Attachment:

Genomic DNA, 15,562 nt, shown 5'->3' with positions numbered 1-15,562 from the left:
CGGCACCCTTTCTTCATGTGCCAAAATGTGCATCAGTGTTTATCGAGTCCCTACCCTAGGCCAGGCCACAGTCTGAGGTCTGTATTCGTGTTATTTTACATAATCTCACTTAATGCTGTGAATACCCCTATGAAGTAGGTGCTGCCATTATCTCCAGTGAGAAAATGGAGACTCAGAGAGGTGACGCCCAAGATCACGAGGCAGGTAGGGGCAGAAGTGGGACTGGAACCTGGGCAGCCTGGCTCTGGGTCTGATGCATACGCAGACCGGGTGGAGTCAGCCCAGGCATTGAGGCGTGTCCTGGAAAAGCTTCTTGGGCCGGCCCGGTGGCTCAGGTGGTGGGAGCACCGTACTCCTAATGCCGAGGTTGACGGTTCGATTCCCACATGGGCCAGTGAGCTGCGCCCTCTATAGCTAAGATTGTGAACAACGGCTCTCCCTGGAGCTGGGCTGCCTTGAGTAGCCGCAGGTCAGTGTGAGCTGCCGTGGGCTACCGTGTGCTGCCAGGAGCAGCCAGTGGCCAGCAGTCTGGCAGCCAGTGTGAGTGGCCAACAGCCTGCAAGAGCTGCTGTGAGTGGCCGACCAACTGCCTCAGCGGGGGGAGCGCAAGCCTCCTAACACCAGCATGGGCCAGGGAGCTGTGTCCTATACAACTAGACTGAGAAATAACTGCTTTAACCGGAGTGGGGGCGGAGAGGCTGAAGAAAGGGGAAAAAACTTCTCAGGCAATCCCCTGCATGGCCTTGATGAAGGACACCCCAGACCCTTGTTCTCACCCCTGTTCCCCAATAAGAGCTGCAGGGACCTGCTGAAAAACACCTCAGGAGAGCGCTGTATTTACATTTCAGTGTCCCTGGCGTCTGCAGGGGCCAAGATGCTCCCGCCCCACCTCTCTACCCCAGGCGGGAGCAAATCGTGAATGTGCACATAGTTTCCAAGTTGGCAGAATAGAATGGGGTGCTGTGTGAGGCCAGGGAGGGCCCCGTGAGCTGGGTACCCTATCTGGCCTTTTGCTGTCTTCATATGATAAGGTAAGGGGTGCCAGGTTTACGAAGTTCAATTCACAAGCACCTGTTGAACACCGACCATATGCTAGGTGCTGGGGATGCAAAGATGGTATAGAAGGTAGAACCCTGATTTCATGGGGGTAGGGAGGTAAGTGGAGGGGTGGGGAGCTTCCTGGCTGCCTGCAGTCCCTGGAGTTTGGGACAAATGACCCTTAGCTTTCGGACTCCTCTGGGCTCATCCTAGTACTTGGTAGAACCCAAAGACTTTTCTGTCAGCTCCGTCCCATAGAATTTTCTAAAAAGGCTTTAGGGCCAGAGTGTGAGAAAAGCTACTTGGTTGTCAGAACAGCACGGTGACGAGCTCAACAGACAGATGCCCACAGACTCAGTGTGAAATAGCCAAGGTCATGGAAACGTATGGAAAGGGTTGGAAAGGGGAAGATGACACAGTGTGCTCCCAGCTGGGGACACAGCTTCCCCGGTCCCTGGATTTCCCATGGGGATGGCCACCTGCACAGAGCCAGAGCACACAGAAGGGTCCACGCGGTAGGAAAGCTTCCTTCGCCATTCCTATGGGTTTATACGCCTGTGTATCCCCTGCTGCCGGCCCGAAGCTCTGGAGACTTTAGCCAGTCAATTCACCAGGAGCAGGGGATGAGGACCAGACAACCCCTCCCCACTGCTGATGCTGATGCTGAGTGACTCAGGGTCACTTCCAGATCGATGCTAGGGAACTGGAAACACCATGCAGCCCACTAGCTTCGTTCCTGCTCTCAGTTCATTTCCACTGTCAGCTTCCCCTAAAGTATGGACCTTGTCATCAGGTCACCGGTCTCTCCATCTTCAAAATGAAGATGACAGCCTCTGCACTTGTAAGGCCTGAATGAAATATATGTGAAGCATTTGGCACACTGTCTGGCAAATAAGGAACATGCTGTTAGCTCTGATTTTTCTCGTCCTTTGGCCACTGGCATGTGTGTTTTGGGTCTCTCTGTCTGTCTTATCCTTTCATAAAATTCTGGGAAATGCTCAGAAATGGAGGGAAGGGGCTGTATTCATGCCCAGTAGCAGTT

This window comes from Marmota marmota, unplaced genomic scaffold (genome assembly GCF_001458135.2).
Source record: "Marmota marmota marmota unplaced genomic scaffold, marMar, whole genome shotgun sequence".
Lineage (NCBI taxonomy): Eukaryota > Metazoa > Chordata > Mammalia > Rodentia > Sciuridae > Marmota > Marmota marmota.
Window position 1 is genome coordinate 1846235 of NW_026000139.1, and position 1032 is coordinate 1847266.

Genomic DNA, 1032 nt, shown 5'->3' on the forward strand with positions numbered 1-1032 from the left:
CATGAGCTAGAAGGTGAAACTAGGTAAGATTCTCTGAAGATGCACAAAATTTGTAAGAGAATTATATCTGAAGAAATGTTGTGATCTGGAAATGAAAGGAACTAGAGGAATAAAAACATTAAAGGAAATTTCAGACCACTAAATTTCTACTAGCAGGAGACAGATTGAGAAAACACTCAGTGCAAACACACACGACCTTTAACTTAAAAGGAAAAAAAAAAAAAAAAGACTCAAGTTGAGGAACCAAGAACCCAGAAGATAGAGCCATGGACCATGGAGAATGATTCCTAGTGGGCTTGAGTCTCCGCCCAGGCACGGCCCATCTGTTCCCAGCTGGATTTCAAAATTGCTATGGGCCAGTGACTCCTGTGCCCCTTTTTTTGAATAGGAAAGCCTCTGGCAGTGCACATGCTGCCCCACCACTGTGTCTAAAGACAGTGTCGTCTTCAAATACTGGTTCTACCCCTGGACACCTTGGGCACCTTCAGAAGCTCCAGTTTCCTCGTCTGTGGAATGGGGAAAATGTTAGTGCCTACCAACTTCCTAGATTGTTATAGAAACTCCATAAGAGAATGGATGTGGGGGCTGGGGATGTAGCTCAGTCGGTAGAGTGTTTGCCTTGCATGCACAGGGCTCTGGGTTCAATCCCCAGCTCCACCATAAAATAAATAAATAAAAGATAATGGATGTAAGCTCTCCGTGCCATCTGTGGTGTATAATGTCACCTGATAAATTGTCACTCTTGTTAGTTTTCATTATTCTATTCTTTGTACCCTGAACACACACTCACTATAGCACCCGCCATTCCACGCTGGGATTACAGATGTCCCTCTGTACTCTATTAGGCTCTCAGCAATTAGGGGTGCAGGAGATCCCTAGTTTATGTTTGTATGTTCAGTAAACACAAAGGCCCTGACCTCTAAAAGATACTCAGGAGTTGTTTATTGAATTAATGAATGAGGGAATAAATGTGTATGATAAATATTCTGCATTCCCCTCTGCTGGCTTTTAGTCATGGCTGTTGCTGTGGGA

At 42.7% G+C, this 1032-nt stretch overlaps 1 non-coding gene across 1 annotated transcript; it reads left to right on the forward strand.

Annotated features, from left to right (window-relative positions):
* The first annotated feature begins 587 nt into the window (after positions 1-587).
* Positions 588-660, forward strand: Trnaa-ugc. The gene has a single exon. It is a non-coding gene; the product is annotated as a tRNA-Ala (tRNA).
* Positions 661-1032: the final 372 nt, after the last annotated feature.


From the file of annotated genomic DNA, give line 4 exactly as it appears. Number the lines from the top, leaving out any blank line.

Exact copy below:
Source record: "Marmota marmota marmota unplaced genomic scaffold, marMar, whole genome shotgun sequence".